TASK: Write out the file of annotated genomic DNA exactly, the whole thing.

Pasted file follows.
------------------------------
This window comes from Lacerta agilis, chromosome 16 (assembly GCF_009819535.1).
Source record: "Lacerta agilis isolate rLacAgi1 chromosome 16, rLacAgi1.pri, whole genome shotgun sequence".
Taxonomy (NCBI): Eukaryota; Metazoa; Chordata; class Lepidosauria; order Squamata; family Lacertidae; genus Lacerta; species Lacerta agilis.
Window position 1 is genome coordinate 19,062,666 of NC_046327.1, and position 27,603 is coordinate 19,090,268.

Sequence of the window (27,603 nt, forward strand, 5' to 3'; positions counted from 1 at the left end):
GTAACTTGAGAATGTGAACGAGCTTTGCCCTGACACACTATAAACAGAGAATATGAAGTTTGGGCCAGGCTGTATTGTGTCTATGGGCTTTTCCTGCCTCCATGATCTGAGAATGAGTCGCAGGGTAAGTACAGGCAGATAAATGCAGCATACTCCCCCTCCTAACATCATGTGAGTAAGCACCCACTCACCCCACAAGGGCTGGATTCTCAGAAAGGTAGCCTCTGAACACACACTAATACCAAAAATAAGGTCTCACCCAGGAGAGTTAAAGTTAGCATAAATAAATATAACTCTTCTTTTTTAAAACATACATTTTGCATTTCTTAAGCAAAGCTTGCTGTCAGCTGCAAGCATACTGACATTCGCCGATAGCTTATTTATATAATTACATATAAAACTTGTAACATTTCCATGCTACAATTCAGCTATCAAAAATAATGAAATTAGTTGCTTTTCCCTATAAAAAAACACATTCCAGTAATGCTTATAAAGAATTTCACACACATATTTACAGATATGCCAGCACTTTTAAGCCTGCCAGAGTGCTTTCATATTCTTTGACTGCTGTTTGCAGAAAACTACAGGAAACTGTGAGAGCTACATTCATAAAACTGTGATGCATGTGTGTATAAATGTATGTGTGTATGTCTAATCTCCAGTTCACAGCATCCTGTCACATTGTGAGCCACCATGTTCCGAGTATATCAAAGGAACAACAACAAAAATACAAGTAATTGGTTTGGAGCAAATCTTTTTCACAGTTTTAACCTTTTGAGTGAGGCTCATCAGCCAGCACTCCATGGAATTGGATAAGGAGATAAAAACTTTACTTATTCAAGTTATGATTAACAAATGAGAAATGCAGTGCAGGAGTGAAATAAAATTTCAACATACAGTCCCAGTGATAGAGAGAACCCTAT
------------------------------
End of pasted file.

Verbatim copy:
This window comes from Lacerta agilis, chromosome 16 (assembly GCF_009819535.1).
Source record: "Lacerta agilis isolate rLacAgi1 chromosome 16, rLacAgi1.pri, whole genome shotgun sequence".
Taxonomy (NCBI): Eukaryota; Metazoa; Chordata; class Lepidosauria; order Squamata; family Lacertidae; genus Lacerta; species Lacerta agilis.
Window position 1 is genome coordinate 19,062,666 of NC_046327.1, and position 27,603 is coordinate 19,090,268.

Sequence of the window (27,603 nt, forward strand, 5' to 3'; positions counted from 1 at the left end):
GTAACTTGAGAATGTGAACGAGCTTTGCCCTGACACACTATAAACAGAGAATATGAAGTTTGGGCCAGGCTGTATTGTGTCTATGGGCTTTTCCTGCCTCCATGATCTGAGAATGAGTCGCAGGGTAAGTACAGGCAGATAAATGCAGCATACTCCCCCTCCTAACATCATGTGAGTAAGCACCCACTCACCCCACAAGGGCTGGATTCTCAGAAAGGTAGCCTCTGAACACACACTAATACCAAAAATAAGGTCTCACCCAGGAGAGTTAAAGTTAGCATAAATAAATATAACTCTTCTTTTTTAAAACATACATTTTGCATTTCTTAAGCAAAGCTTGCTGTCAGCTGCAAGCATACTGACATTCGCCGATAGCTTATTTATATAATTACATATAAAACTTGTAACATTTCCATGCTACAATTCAGCTATCAAAAATAATGAAATTAGTTGCTTTTCCCTATAAAAAAACACATTCCAGTAATGCTTATAAAGAATTTCACACACATATTTACAGATATGCCAGCACTTTTAAGCCTGCCAGAGTGCTTTCATATTCTTTGACTGCTGTTTGCAGAAAACTACAGGAAACTGTGAGAGCTACATTCATAAAACTGTGATGCATGTGTGTATAAATGTATGTGTGTATGTCTAATCTCCAGTTCACAGCATCCTGTCACATTGTGAGCCACCATGTTCCGAGTATATCAAAGGAACAACAACAAAAATACAAGTAATTGGTTTGGAGCAAATCTTTTTCACAGTTTTAACCTTTTGAGTGAGGCTCATCAGCCAGCACTCCATGGAATTGGATAAGGAGATAAAAACTTTACTTATTCAAGTTATGATTAACAAATGAGAAATGCAGTGCAGGAGTGAAATAAAATTTCAACATACAGTCCCAGTGATAGAGAGAACCCTAT